Or so I thought until George Martin showed me the first two counts. On top of a simple glissade was a precisely timed: heel-step, hand-slap palms together, head slide right, foot stamp, head slide center, open palms. Each move was on a separate syncopated beat. Instead of counting "One-two," it was more like "One-and-a-two and-a-two and-a-two-and." It lasted two seconds and took me thirty minutes to learn.
In the third week, the other male dancer, Ronald Field, came to rehearsal. He was my approximate size with a high forehead, receding hairline, tired eyes, and casual kinetics, not what I expected a "Jack Cole dancer" to be. Yet moves slid out of him exactly how and when they should. He'd been Kismet's first replacement and disagreed with George Martin about where to put the weight on one foot. To make his point he said something like: "Jack came to rehearsal and changed it. He put his foot behind, then to the side, then in front and shifted his weight from sole to heel. It was raining that day."
Martin pondered, nodded, said to me. "He never forgets a thing." Ronnie's look of weary resignation didn't change.
After I got to know Ronnie, he told me that as a kid he'd hung out at his aunt's a tap dance studio learning by something like osmosis. His memory was astounding. He'd been a June Taylor dancer on the Jackie Gleason Show, learned one or two dances a week for two years and could remember every step of every one, plus names of guests, songs sung, jokes told, etc. Once I gave Ronnie a telephone number to call the next day. He nodded. "Aren't you going to write it down?" I asked.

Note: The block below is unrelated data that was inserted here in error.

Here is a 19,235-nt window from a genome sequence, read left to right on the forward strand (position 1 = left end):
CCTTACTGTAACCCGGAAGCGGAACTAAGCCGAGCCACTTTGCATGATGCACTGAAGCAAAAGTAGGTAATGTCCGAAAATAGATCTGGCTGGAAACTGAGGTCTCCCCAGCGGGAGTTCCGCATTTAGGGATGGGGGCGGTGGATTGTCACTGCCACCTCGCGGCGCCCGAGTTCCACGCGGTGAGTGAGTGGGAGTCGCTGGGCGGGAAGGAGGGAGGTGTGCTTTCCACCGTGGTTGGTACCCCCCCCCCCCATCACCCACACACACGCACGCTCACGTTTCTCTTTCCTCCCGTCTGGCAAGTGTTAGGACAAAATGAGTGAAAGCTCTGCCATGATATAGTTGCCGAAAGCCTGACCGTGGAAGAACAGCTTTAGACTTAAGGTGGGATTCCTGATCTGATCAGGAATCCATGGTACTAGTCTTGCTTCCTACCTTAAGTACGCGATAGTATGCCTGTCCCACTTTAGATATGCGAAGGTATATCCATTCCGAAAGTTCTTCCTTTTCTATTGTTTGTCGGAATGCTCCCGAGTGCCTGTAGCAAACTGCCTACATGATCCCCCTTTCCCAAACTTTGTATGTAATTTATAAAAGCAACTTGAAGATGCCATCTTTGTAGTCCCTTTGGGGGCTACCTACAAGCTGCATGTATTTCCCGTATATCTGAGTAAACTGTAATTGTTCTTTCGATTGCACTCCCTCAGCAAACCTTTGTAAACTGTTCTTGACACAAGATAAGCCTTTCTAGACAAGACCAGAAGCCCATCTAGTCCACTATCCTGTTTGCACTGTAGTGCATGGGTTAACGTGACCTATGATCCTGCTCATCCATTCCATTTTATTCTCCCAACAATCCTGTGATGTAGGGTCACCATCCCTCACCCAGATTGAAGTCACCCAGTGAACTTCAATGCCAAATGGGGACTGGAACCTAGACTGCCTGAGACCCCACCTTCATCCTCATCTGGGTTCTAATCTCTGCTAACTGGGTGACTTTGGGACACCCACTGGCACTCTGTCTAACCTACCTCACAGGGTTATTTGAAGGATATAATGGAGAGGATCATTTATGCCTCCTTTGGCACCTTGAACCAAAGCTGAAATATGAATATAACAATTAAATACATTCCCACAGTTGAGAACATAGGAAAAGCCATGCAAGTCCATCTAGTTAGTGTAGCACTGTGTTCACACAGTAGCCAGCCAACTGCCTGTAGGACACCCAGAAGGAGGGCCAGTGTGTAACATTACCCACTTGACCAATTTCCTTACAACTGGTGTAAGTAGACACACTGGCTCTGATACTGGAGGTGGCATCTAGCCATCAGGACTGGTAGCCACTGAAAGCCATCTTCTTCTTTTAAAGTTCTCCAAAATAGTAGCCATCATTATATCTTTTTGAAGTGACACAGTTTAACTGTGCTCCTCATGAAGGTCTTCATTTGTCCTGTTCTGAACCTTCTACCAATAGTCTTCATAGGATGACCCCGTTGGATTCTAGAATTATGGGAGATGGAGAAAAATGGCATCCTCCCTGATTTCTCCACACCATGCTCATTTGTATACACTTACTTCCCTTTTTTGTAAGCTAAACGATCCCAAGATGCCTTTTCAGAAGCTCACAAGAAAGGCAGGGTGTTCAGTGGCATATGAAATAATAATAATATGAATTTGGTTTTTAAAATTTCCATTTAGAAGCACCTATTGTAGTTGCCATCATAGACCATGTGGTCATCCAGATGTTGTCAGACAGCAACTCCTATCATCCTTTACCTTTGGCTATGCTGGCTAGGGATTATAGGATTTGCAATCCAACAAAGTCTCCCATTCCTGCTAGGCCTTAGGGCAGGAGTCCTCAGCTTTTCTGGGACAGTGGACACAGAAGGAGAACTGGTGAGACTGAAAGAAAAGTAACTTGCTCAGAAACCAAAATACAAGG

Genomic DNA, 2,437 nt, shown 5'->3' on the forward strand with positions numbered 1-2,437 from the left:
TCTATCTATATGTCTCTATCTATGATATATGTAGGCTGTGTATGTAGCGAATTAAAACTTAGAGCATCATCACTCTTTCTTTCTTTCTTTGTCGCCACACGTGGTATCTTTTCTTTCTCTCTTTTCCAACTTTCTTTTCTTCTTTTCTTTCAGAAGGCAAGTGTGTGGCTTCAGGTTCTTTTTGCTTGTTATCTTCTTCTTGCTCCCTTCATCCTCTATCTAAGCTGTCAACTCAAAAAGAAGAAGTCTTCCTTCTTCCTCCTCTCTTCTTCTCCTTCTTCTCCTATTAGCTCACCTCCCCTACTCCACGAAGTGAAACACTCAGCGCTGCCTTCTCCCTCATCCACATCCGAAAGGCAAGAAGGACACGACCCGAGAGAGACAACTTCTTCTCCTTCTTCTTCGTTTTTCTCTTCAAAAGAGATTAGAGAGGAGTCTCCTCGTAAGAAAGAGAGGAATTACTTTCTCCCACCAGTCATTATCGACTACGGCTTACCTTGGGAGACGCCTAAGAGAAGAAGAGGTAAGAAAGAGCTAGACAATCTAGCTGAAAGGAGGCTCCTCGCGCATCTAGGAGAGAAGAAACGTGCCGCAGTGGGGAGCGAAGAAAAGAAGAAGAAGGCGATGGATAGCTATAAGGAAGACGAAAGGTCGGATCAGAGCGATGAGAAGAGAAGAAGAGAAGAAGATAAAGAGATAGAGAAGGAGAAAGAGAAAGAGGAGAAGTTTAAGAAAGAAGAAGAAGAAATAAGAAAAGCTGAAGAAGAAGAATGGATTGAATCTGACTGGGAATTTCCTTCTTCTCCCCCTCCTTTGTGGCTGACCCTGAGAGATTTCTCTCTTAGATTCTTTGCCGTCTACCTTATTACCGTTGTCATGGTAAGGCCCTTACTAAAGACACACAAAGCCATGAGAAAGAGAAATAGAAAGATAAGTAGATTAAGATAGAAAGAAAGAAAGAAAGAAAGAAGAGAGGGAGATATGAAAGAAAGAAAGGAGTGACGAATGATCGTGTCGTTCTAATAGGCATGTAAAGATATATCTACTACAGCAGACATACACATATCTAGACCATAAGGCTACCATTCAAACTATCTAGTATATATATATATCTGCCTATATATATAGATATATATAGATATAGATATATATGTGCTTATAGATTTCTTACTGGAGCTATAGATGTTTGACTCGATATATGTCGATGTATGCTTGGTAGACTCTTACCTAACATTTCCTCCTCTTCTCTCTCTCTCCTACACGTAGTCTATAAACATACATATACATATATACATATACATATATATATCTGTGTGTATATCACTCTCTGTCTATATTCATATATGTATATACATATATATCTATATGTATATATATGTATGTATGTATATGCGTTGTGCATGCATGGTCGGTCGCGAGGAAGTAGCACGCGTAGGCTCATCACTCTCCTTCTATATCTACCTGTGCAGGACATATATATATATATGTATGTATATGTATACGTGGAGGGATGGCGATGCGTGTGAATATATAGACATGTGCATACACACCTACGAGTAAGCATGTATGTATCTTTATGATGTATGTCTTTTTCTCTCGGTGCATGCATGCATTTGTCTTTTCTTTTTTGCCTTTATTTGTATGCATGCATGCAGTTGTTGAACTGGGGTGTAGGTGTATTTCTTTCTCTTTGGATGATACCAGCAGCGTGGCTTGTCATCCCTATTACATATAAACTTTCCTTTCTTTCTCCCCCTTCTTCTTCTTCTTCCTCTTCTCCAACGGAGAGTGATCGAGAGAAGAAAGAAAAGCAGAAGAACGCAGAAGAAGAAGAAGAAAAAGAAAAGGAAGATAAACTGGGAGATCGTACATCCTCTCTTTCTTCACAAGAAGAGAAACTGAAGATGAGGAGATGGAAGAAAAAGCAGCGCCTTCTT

He spoke it once, aloud. "I have it."
One day, overture playing while we waited for the curtain to rise in the Kismet bazaar set, he reeled off a section of Bojangles Robinson's famous stair dance he'd picked up watching a Shirley Temple movie. The elegant moves were wildly funny in his ragged beggar's costume.
I said, "Your memory for steps is going to come in handy when you start choreographing."
"I don't think I'll ever be a choreographer."
"I don't know enough. Choreographers have to know... everything."
"Ronnie, you'll be a choreographer."
Years later after he'd won Tony awards for Applause and Cabaret, he'd give me a wry smile and said, "I know. You told me I'd be a choreographer some day."